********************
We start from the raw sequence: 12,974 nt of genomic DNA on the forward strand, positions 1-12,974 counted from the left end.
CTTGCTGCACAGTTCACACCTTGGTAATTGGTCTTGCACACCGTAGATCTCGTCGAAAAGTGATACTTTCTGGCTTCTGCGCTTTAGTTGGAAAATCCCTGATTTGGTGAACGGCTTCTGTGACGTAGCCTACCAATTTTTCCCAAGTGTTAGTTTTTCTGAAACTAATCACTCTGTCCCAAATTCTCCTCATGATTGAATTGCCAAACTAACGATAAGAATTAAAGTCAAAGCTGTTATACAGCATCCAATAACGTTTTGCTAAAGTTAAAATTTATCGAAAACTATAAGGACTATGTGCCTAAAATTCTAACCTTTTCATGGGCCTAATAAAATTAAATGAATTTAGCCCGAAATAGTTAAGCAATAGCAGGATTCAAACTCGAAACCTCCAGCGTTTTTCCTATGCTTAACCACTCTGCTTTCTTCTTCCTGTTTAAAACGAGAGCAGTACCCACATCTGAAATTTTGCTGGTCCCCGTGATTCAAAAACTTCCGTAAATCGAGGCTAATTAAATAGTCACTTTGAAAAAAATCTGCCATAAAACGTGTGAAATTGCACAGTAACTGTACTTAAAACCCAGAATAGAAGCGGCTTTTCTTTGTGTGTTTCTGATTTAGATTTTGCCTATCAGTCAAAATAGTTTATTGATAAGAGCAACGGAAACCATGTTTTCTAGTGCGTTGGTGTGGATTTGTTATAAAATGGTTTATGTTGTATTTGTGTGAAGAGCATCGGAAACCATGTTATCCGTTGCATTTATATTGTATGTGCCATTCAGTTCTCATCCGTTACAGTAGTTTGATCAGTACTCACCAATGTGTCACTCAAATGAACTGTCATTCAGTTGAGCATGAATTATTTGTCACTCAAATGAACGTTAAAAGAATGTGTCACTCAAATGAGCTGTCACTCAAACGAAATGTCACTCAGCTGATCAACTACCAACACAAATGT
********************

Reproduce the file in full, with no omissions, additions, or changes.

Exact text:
We start from the raw sequence: 12,974 nt of genomic DNA on the forward strand, positions 1-12,974 counted from the left end.
CTTGCTGCACAGTTCACACCTTGGTAATTGGTCTTGCACACCGTAGATCTCGTCGAAAAGTGATACTTTCTGGCTTCTGCGCTTTAGTTGGAAAATCCCTGATTTGGTGAACGGCTTCTGTGACGTAGCCTACCAATTTTTCCCAAGTGTTAGTTTTTCTGAAACTAATCACTCTGTCCCAAATTCTCCTCATGATTGAATTGCCAAACTAACGATAAGAATTAAAGTCAAAGCTGTTATACAGCATCCAATAACGTTTTGCTAAAGTTAAAATTTATCGAAAACTATAAGGACTATGTGCCTAAAATTCTAACCTTTTCATGGGCCTAATAAAATTAAATGAATTTAGCCCGAAATAGTTAAGCAATAGCAGGATTCAAACTCGAAACCTCCAGCGTTTTTCCTATGCTTAACCACTCTGCTTTCTTCTTCCTGTTTAAAACGAGAGCAGTACCCACATCTGAAATTTTGCTGGTCCCCGTGATTCAAAAACTTCCGTAAATCGAGGCTAATTAAATAGTCACTTTGAAAAAAATCTGCCATAAAACGTGTGAAATTGCACAGTAACTGTACTTAAAACCCAGAATAGAAGCGGCTTTTCTTTGTGTGTTTCTGATTTAGATTTTGCCTATCAGTCAAAATAGTTTATTGATAAGAGCAACGGAAACCATGTTTTCTAGTGCGTTGGTGTGGATTTGTTATAAAATGGTTTATGTTGTATTTGTGTGAAGAGCATCGGAAACCATGTTATCCGTTGCATTTATATTGTATGTGCCATTCAGTTCTCATCCGTTACAGTAGTTTGATCAGTACTCACCAATGTGTCACTCAAATGAACTGTCATTCAGTTGAGCATGAATTATTTGTCACTCAAATGAACGTTAAAAGAATGTGTCACTCAAATGAGCTGTCACTCAAACGAAATGTCACTCAGCTGATCAACTACCAACACAAATGT